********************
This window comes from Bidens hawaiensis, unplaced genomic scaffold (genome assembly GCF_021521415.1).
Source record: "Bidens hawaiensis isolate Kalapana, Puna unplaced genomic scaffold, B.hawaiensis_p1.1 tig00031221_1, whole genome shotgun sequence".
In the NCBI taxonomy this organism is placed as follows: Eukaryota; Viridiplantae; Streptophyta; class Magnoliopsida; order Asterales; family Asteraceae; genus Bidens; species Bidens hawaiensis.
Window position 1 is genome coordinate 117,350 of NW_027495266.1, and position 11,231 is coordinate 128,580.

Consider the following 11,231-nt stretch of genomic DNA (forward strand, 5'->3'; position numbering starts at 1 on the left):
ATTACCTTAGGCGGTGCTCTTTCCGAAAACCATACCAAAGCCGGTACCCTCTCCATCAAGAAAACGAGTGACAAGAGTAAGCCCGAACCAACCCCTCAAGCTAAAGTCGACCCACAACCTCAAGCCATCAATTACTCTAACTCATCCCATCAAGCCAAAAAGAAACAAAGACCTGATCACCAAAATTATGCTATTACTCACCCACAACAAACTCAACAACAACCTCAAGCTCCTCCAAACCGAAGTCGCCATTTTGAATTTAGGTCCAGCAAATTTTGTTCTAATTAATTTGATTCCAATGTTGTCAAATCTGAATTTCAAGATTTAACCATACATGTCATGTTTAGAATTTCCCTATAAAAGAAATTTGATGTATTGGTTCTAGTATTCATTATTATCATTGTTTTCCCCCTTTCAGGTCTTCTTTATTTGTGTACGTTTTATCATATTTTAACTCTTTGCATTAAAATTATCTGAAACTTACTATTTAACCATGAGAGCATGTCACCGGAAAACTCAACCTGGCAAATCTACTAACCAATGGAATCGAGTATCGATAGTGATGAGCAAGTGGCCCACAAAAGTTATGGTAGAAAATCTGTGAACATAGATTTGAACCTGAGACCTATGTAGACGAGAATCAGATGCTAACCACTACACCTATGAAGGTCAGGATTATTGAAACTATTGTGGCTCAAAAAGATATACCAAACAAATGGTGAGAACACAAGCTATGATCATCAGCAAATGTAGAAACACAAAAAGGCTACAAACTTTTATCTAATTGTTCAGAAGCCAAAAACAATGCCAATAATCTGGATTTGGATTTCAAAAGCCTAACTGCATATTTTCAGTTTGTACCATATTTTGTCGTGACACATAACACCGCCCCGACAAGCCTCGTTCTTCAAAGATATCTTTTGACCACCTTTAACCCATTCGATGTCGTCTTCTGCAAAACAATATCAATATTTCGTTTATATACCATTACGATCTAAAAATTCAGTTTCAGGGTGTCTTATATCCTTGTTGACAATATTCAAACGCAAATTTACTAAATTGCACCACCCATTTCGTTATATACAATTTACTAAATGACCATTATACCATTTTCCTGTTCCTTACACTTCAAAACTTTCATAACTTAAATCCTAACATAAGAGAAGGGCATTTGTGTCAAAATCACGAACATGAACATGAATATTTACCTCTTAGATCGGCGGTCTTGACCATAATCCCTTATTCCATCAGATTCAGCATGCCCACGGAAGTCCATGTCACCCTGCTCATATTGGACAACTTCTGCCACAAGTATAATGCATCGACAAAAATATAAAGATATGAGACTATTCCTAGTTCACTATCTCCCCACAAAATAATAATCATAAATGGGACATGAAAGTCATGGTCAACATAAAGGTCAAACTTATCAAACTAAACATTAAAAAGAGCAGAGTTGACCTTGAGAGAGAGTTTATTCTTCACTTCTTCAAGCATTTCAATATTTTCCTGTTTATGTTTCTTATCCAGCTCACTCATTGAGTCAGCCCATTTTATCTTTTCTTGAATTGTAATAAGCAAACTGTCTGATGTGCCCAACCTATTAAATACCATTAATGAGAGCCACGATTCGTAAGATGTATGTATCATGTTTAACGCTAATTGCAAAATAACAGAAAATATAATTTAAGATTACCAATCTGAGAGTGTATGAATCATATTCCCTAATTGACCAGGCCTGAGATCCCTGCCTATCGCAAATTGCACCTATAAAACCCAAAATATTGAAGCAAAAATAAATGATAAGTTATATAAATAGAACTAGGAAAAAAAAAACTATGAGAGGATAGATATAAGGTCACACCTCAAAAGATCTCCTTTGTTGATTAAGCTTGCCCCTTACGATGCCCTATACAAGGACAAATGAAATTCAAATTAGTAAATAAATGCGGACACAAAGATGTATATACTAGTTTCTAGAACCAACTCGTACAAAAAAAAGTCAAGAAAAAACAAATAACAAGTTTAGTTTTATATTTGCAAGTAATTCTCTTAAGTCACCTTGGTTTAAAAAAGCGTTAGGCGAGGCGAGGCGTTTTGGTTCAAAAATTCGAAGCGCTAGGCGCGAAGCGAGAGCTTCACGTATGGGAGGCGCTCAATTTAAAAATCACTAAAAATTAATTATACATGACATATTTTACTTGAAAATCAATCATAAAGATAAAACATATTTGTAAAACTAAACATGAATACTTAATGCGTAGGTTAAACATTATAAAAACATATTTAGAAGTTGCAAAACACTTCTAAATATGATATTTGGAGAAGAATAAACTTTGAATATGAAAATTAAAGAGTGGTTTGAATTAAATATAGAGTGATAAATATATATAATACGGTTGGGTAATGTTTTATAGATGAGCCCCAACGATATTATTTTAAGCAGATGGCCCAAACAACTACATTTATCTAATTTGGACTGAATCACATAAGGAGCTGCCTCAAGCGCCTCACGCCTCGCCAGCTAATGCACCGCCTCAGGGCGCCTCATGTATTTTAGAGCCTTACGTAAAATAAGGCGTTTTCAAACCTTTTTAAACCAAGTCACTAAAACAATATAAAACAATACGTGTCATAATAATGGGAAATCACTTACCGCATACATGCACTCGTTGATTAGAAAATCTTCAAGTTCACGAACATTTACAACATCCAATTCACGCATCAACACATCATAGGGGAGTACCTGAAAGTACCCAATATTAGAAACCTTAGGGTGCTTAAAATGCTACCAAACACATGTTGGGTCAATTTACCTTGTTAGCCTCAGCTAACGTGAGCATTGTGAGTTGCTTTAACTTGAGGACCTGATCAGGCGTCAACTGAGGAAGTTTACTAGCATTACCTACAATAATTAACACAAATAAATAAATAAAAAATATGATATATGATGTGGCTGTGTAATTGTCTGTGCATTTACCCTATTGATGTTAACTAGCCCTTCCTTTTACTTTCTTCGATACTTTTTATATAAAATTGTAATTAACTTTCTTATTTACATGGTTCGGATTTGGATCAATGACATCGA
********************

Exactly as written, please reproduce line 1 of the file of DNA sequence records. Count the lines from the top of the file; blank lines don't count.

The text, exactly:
This window comes from Bidens hawaiensis, unplaced genomic scaffold (genome assembly GCF_021521415.1).